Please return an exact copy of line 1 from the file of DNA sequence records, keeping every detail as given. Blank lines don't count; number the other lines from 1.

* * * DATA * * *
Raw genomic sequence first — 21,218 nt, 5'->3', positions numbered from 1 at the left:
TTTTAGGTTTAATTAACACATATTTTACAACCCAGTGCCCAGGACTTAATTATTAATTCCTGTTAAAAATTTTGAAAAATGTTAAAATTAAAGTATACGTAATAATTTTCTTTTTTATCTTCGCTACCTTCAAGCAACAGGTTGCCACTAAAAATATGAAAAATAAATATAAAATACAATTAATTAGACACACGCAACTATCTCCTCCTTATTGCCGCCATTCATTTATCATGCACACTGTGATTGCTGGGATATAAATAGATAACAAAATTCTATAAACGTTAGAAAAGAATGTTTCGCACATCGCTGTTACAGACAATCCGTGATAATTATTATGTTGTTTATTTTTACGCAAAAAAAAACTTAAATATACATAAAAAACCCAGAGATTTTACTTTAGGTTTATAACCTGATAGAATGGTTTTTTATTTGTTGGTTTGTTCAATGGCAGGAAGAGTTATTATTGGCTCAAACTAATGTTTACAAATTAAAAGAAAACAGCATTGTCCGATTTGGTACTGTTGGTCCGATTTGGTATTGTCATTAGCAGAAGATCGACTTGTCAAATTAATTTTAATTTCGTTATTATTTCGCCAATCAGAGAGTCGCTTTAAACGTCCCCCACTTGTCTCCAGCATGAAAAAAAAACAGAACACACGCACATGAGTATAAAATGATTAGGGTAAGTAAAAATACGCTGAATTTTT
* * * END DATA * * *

Raw genomic sequence first — 21,218 nt, 5'->3', positions numbered from 1 at the left: